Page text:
In America McCullough writes about the stalemate caused by the siege of Boston, the piece meal American Army and the stand out military figures early in the Revolution that were among the only bright spots militarily for the American army. Among the stand outs of the American Army include Nathanael Greene. Greene was a Rhode Islander who was self educated in the classics, “Nathanael read Caesar and Horace in English translation, Swift, Pope and Locke’s Essay Concerning Human Understanding.”[1]As the son of a rich business owner, Greene was able to build himself a house and upon his father’s death take over the family business. As a result of the latter, when, “he turned his mind to ‘the military art’” and “having ample means to buy whatever books he needed”, Green became one of the most learned military leaders of the American Revolution. While having no actual military experience at all, Greene was quickly elevated to the level of Brigadier General; he was the youngest general officer in the American army; he was thirty-three years of age. He entered the fray in Boston to find things in disarray. “Washington arriving in the first week of July, was told he had 20,000 men, but no one knew for certain.” As it turned out, Washington only had about 16,000 and of that only 14,000 were fit for duty. McCullough is fair to both sides of the siege, stating that the British had the better position than Washington’s Army.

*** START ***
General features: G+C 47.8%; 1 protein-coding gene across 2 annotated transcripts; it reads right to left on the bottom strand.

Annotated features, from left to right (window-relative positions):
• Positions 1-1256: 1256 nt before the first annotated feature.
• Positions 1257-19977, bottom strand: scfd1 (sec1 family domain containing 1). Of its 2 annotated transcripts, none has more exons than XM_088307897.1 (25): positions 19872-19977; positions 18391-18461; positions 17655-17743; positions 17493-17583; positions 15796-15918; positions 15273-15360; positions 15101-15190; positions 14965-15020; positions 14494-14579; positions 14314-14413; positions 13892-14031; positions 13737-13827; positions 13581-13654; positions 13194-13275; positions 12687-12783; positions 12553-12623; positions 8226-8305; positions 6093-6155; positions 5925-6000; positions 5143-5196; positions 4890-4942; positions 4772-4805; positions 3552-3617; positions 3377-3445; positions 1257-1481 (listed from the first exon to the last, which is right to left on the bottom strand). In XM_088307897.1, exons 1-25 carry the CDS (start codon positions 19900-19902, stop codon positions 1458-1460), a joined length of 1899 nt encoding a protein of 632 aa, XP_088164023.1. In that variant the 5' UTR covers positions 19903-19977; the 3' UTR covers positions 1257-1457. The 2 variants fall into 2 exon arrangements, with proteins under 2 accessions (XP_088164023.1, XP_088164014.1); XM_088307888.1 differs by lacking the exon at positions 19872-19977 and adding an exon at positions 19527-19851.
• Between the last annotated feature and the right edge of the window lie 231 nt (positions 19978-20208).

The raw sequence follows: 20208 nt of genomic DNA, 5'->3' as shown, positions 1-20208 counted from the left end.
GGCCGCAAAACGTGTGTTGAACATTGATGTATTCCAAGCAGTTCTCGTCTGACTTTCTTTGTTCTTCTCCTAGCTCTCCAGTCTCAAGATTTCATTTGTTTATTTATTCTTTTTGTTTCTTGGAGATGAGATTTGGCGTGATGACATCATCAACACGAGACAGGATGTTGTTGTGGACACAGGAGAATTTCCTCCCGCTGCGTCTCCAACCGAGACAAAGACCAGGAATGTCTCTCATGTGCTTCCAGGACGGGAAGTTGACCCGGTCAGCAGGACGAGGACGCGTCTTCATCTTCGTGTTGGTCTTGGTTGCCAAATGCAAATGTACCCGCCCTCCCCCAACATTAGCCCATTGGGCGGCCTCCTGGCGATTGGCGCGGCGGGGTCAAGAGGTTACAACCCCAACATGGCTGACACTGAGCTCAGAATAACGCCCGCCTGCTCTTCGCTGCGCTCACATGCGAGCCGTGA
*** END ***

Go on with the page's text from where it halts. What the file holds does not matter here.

David McCullough presents the British side of the Siege of Boston next, focusing his attention around the battle for Dorchester Heights. McCullough presents the British consideration for attacking Dorchester Heights from the start of the chapter. The British hoped to end the problems in Boston by taking Dorchester Heights on June 15th. However, this plan was changed as a result of the American movement to Bunker Hill. It took until June 17th to remove the Americans from Bunker Hill in a battle McCullough describes as a, “bloodbath.”[2] With the winter quickly approaching, and the American siege still in full force, the British were at a dilemma. As McCullough presents, the British could either pack up and resettle in New York, or dig in for the long Boston winter. In either case, the winter of 1775 was fast approaching. Like he did in the first chapter with Nathanael Greene, McCullough outlines the most important British officer as he sees it, William Howe. Unlike Greene, Howe had been a professional soldier since he was a teenager and was very well accustomed to military life by the time the American Revolution began in 1775. The winter of 1775 turned into the New Year of 1776 and the British were more in danger of the Americans than they had been in 1775. George Washington convened a war council that also included Massachusetts Assembly man James Warren, and Continental Congressman John Adams. It was agreed that Boston had to be taken and all in attendance agreed with Washington a vigorous attempted would need to be made for the city. But what had Washington most worried was rumors the British were looking to leave Boston and head for New York. He received assurances from Adams that New York should be Washington’s primary aim should the British attempt to take it. All of the American plans were nothing more than plans until General Henry Knox arrived in Cambridge to inform Washington that cannons from Fort Ticonderoga were on their way. By the beginning of March the bombardment of Boston began. The Americans succeeded in driving off the British from Boston, something that a year before seemed impossible for the ragtag Army to do.